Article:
A little shaken, but safe Fire: A quick, heroic response by a relative and neighbors saves the lives of seven children and their grandmother.

August 13, 1998|By Peter Hermann | Peter Hermann,SUN STAFF

Nine-year-old Sharon Johnson was playing with her baby sister when a cloud of thick, choking smoke engulfed her third-floor bedroom in East Baltimore early yesterday.

"It was hot and dark, and I couldn't see," the girl recalled, standing in the street near her fire-damaged home. "I was holding onto my bed, and I was screaming. Then, my uncle came and got us."

Sharon was one of seven children between 3 months and 9 years old who were rescued from a burning rowhouse yesterday -- carried to safety by Sharon's uncle Keith Watson and several neighbors who rushed past leaping flames and through blinding smoke to save the young lives.

The children's 54-year-old grandmother, Hannah Watson, jumped from a third-floor window and into the arms of neighbors, suffering only a sprained ankle in the 20-foot fall. One rescuer, identified only as Eric Johnson, was briefly hospitalized for smoke inhalation.

"I thank all the people who helped save the children," said Keith Watson, 28, who was in a second-floor bedroom of the burning rowhouse at 1507 E. Biddle St. when he heard his smoke alarm sound and rushed upstairs.

Keith Watson and at least two neighbors brought the children to safety, but they couldn't reach Hannah Watson, who was reluctant to leave until all of her grandchildren were safely out of the house.

"I could hear people screaming down the street," said Lonnie Butler, 31, one of the rescuers. "I didn't think of the fire. I just wanted to get to the kids. I wanted to make sure the children got out."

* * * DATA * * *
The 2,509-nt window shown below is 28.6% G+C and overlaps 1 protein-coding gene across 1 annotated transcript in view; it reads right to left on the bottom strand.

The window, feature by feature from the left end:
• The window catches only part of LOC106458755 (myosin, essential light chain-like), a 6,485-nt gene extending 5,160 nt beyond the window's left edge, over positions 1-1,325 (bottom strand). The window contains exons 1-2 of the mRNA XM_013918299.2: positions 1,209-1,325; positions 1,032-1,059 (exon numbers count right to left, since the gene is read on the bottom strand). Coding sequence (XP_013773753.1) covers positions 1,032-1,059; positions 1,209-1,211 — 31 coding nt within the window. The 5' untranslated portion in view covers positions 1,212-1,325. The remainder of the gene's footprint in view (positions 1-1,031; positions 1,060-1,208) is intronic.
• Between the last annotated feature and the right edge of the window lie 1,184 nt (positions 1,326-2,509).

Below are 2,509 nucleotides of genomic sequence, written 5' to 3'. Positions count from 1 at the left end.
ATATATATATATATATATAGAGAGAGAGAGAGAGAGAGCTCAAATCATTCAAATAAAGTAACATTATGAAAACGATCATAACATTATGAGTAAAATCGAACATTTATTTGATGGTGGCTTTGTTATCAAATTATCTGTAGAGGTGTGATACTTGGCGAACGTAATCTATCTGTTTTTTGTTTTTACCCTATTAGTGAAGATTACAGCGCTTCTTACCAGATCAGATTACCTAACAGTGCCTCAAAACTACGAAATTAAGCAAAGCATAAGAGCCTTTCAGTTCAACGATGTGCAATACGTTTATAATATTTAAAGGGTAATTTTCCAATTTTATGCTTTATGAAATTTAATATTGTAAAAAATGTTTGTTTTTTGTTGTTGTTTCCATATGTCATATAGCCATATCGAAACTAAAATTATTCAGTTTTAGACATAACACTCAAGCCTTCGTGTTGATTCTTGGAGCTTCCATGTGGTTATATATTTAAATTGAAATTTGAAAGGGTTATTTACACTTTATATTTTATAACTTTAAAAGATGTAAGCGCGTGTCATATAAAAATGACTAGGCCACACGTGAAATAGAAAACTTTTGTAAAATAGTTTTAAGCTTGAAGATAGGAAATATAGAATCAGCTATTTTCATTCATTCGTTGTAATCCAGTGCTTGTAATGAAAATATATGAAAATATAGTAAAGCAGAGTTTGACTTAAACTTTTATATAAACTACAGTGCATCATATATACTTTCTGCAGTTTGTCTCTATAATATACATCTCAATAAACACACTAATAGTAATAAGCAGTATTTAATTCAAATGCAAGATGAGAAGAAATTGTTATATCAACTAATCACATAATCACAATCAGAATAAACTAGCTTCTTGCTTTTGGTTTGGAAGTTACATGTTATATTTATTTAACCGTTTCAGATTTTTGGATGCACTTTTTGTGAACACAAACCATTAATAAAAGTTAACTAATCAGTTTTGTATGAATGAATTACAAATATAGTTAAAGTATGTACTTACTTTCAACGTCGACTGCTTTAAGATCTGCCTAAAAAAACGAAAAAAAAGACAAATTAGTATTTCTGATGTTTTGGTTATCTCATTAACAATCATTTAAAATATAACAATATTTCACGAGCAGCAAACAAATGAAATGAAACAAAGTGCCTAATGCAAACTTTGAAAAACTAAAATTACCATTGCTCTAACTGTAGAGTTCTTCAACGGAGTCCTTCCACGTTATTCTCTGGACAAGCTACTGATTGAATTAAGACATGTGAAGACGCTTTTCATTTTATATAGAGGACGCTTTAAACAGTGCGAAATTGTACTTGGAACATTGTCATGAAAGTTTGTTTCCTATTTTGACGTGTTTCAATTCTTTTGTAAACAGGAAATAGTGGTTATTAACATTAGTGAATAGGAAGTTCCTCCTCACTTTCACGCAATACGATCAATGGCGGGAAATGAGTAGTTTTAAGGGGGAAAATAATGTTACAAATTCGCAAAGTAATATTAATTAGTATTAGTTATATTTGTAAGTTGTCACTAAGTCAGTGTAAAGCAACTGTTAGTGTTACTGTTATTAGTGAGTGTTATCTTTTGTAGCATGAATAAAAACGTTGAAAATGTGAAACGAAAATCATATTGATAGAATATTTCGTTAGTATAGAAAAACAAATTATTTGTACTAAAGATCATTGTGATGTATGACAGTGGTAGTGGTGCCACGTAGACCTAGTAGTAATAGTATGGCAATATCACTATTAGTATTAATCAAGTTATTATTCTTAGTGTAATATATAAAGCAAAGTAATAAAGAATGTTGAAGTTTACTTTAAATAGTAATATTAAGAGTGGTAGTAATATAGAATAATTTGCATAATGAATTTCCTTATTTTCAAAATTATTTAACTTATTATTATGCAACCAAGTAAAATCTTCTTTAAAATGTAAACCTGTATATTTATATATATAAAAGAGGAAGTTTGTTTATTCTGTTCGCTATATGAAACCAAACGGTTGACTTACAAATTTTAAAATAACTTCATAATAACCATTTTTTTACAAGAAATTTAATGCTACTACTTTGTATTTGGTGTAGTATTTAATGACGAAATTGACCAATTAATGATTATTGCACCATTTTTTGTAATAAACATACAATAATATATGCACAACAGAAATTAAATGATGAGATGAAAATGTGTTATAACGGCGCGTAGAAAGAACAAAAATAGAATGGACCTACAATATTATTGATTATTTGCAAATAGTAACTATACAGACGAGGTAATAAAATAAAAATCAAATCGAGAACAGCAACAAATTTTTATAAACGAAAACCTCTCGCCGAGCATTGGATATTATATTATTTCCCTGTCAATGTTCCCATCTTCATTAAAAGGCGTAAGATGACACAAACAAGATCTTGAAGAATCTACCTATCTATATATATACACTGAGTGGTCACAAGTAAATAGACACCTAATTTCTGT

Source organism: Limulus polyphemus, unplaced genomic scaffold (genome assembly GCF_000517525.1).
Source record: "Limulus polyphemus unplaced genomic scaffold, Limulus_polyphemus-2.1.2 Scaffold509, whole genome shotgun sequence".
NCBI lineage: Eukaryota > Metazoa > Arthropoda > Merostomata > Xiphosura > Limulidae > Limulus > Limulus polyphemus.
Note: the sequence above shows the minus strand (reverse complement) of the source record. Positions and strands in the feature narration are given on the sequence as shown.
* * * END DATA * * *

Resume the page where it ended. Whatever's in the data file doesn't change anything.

Another rescuer, Duane Harris, 37, said he climbed up a narrow staircase and reached out to Hannah Watson. "There was a lot of smoke," he said, as he breathed from an oxygen tank and was examined by a paramedic. "I just couldn't reach her hands. She )) was too scared."

Fire Inspector Michael Maybin, a department spokesman, said the one-alarm blaze was reported about 11: 10 a.m. and was extinguished within 15 minutes. All of the people who were inside had gotten out by the time the first firefighters arrived, leaving only a small, brown-and-white cat named Kitty to be rescued.

Investigators said yesterday that they had not determined a cause for the fire, which started in a back room on the second-floor of the three-story Formstone rowhouse. The second floor was destroyed, while other areas sustained smoke and water damage. Nine of the 10 occupants were home at the time.

Only one child was injured. The 3-month-old suffered smoke inhalation and was taken to an area hospital. Maybin said neither the child's name nor the name of the hospital was immediately available.

Thankful relatives lined up five of the rescued children for the news media outside a friend's rowhouse a half-block away. The children were Sharon Johnson, 9; Jamell Speaker, 8; Maurkeda Johnson, 7; A. J. Johnson, 6; and Andrell Speaker, 3.

Sharon was the only child who wanted to talk about the frightening experience. Standing on narrow nearby Dallas Street, dressed in a light-blue shirt dotted with yellow flowers, the Madison Square Elementary School student spoke quietly and slowly as her siblings and cousins looked on shyly.

"We were in a fire," she said matter-of-factly, adding that she did not know what sparked the blaze. "I was playing with my sister when it happened."

As Keith Watson darted upstairs, thick smoke poured from several second-floor windows and flames could be seen from the street.

Johnson, Butler and Harris said they ran inside as other neighbors shouted for help.

After rescuers failed to coax Hannah Watson out, people on the sidewalk convinced her to jump. Anthony Harper, 31, was one of several people who helped to break her fall. "I was just glad to see her come out of there," he said. "She was scared to jump, but she was happy when she got down."

Later, as firefighters threw charred furniture and other belongings from a second-floor window, Hannah Watson's sister, Elizabeth Peterson, 62, leaned against a nearby wall. She hugged Tatianna Joyner, 9, who lived in the rowhouse with her cousins but was playing at a friend's home when the fire began.

Told of the rescues made by neighbors, Peterson smiled and said: "Good for them. They are good human beings."

Pub Date: 8/13/98

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